And this, too, is what makes Carey’s account of Jesus’ compassion so disingenuous. He appears to be assuming that compassion provides the obvious and only answer to the question of assisted dying, without any need for consideration of wider consequences of the law being proposed—consequences about which we are constantly being warned. If the suffering of some is the unintended consequence of a law which preserves life for the many and offers them protection, what would be the unintended consequences of a law permitting assisted dying for those who are emotionally vulnerable or depressed? Carey does not appear to have considered this alternative narrative scenario.
The appeal to experience can turn us into moral solipsists, where we can say nothing beyond our own existence, and so we all have to make moral decisions in isolation from one another. But more often this appeal to experience is presented as tyranny: not only can you not argue against my experience, you are forbidden to offer any credible alternative to what I propose. To do so is to devalue my experience. This kind of tyrannical use of experience was very evident in Rosie Harper’s speech to the Lord’s:
[I]f you vote against [this legislation], you personally are requiring other people to suffer extreme agony on behalf of your conscience. That is neither moral nor Christian.
No wonder this provoked such a reaction. You are not allowed to question my view—but you are not even allowed to offer any alternative, since this is just suppressing my and others’ experience. No wonder that Richard Harries struggled to engage with this view point when the two discussed it on the Today programme (Radio 4) last Friday morning. It is a totalitarian version of moral debate.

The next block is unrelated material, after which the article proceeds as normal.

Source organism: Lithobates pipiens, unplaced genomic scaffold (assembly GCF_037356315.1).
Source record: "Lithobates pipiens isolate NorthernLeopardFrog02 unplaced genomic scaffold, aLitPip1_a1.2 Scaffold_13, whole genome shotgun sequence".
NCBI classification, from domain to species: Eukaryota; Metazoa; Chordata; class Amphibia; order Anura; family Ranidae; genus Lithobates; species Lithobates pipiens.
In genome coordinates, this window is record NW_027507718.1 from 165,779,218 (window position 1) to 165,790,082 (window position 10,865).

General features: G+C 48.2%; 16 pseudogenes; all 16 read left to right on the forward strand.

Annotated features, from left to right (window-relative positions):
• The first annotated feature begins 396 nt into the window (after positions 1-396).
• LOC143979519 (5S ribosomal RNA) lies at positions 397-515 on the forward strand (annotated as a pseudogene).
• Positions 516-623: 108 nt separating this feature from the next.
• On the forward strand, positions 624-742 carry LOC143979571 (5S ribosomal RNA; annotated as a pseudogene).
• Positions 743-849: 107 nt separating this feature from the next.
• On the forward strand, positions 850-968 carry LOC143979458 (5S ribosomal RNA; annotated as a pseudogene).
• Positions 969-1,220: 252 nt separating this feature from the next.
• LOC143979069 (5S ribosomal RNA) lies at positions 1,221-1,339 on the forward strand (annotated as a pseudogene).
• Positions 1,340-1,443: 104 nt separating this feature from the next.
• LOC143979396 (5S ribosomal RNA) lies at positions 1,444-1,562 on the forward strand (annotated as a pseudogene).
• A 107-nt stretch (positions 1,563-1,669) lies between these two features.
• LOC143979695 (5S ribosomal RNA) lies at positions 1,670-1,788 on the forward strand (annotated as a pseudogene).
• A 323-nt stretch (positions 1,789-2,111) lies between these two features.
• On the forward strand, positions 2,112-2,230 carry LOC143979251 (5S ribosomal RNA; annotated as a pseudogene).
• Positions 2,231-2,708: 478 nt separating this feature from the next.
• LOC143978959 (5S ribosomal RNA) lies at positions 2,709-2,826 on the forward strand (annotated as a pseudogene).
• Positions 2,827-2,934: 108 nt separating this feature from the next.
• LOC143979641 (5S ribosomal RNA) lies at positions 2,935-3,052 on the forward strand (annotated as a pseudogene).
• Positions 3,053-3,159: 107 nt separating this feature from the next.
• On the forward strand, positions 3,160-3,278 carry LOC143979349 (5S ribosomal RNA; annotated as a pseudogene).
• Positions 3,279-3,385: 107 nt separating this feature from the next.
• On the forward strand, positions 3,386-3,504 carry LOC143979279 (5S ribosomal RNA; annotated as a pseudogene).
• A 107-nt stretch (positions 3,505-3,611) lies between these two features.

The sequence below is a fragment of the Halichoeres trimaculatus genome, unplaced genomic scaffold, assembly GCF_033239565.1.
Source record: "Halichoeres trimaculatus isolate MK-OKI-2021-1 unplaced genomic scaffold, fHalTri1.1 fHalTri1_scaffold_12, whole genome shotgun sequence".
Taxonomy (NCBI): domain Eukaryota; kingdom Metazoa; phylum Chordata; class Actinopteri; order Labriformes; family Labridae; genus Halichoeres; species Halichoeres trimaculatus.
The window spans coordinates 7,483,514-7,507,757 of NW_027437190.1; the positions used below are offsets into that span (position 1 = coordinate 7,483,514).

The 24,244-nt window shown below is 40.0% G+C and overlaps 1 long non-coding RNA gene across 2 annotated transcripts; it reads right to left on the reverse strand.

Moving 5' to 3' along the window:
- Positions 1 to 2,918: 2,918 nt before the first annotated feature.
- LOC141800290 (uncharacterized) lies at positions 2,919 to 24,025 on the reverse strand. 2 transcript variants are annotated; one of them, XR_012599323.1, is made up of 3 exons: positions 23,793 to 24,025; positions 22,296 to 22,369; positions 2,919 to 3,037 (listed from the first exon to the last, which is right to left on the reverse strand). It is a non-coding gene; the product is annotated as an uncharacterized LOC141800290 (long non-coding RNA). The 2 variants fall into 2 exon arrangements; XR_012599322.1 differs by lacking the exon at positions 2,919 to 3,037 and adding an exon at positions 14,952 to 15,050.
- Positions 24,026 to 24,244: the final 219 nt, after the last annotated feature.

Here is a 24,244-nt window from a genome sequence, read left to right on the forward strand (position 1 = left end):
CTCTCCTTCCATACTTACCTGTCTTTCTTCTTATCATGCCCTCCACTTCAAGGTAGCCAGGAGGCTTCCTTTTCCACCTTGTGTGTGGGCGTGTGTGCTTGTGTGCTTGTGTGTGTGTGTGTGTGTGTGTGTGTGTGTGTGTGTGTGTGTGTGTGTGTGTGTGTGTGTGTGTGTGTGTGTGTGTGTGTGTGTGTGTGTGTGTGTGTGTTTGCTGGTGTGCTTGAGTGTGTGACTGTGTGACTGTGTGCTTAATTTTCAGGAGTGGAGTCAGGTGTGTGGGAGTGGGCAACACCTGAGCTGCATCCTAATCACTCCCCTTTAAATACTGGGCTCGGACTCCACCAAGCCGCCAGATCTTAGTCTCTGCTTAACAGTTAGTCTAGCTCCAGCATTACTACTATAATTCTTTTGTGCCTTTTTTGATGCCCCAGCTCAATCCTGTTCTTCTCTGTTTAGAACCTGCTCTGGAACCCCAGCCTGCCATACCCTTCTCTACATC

Is there a way forward when presented with this deadlock? Ricoeur argues that we need two things in the procession of interpretation: suspicion and retrieval. Suspicion asks critical questions of an interpretive scheme, to unmask what he calls the ‘idols’ that set themselves up in place of truth, to unearth what is really going on in the narrative that is presented. (He calls Freud and Marx the ‘masters of suspicion’, unearthing the reality behind the conscious mind and economic practice respectively). But criticism alone leaves a wasteland; we also need to retrieve the living symbols which the narrative offers.
Digital Nun and Peter Saunders together offer a way forward here. This debate needs to be properly located not only within a complete narrative of the issues in pain, death and the process of dying; it also needs to be located in a proper understanding of the Christian narrative of the life, death and resurrection of Jesus and the goal of a renewed creation.